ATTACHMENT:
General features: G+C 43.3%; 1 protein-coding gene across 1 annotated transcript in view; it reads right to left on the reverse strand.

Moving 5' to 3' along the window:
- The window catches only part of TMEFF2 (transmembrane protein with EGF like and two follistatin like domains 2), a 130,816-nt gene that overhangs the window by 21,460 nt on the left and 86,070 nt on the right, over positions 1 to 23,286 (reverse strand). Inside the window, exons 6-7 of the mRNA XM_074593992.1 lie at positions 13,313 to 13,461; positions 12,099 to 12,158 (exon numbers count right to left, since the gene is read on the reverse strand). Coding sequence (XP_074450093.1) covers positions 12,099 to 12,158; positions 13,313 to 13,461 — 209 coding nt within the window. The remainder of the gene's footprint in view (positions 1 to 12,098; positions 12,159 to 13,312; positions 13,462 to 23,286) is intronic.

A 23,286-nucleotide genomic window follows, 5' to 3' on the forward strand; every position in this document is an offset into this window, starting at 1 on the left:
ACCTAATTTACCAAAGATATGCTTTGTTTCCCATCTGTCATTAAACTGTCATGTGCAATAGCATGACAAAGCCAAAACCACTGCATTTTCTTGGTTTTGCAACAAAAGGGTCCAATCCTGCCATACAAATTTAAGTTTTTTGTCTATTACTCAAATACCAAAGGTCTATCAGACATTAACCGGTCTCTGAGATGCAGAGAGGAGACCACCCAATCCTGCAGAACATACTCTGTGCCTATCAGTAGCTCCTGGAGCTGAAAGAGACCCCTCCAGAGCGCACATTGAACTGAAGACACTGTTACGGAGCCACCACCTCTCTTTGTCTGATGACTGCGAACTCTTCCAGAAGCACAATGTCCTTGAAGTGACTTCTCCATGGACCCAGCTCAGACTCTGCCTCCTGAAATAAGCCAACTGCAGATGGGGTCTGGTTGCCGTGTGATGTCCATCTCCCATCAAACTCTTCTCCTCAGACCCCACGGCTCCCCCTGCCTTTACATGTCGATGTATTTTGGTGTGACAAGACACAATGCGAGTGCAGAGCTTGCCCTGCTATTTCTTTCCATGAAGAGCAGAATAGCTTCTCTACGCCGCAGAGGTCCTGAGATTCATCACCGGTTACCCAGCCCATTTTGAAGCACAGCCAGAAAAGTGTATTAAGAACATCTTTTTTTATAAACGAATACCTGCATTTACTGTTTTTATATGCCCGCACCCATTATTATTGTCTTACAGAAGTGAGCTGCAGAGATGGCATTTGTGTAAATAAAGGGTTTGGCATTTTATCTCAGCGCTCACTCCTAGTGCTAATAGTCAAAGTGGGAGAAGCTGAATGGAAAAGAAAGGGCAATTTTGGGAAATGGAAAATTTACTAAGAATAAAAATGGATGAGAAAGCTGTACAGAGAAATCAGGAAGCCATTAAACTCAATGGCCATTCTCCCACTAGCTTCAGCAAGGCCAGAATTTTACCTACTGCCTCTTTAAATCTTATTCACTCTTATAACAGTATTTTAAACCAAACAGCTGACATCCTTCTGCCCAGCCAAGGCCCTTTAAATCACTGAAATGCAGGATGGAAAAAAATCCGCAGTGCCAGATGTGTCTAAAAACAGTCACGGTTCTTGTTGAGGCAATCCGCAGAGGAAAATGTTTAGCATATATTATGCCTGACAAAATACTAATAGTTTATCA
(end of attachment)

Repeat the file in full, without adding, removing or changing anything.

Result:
General features: G+C 43.3%; 1 protein-coding gene across 1 annotated transcript in view; it reads right to left on the reverse strand.

Moving 5' to 3' along the window:
- The window catches only part of TMEFF2 (transmembrane protein with EGF like and two follistatin like domains 2), a 130,816-nt gene that overhangs the window by 21,460 nt on the left and 86,070 nt on the right, over positions 1 to 23,286 (reverse strand). Inside the window, exons 6-7 of the mRNA XM_074593992.1 lie at positions 13,313 to 13,461; positions 12,099 to 12,158 (exon numbers count right to left, since the gene is read on the reverse strand). Coding sequence (XP_074450093.1) covers positions 12,099 to 12,158; positions 13,313 to 13,461 — 209 coding nt within the window. The remainder of the gene's footprint in view (positions 1 to 12,098; positions 12,159 to 13,312; positions 13,462 to 23,286) is intronic.

A 23,286-nucleotide genomic window follows, 5' to 3' on the forward strand; every position in this document is an offset into this window, starting at 1 on the left:
ACCTAATTTACCAAAGATATGCTTTGTTTCCCATCTGTCATTAAACTGTCATGTGCAATAGCATGACAAAGCCAAAACCACTGCATTTTCTTGGTTTTGCAACAAAAGGGTCCAATCCTGCCATACAAATTTAAGTTTTTTGTCTATTACTCAAATACCAAAGGTCTATCAGACATTAACCGGTCTCTGAGATGCAGAGAGGAGACCACCCAATCCTGCAGAACATACTCTGTGCCTATCAGTAGCTCCTGGAGCTGAAAGAGACCCCTCCAGAGCGCACATTGAACTGAAGACACTGTTACGGAGCCACCACCTCTCTTTGTCTGATGACTGCGAACTCTTCCAGAAGCACAATGTCCTTGAAGTGACTTCTCCATGGACCCAGCTCAGACTCTGCCTCCTGAAATAAGCCAACTGCAGATGGGGTCTGGTTGCCGTGTGATGTCCATCTCCCATCAAACTCTTCTCCTCAGACCCCACGGCTCCCCCTGCCTTTACATGTCGATGTATTTTGGTGTGACAAGACACAATGCGAGTGCAGAGCTTGCCCTGCTATTTCTTTCCATGAAGAGCAGAATAGCTTCTCTACGCCGCAGAGGTCCTGAGATTCATCACCGGTTACCCAGCCCATTTTGAAGCACAGCCAGAAAAGTGTATTAAGAACATCTTTTTTTATAAACGAATACCTGCATTTACTGTTTTTATATGCCCGCACCCATTATTATTGTCTTACAGAAGTGAGCTGCAGAGATGGCATTTGTGTAAATAAAGGGTTTGGCATTTTATCTCAGCGCTCACTCCTAGTGCTAATAGTCAAAGTGGGAGAAGCTGAATGGAAAAGAAAGGGCAATTTTGGGAAATGGAAAATTTACTAAGAATAAAAATGGATGAGAAAGCTGTACAGAGAAATCAGGAAGCCATTAAACTCAATGGCCATTCTCCCACTAGCTTCAGCAAGGCCAGAATTTTACCTACTGCCTCTTTAAATCTTATTCACTCTTATAACAGTATTTTAAACCAAACAGCTGACATCCTTCTGCCCAGCCAAGGCCCTTTAAATCACTGAAATGCAGGATGGAAAAAAATCCGCAGTGCCAGATGTGTCTAAAAACAGTCACGGTTCTTGTTGAGGCAATCCGCAGAGGAAAATGTTTAGCATATATTATGCCTGACAAAATACTAATAGTTTATCA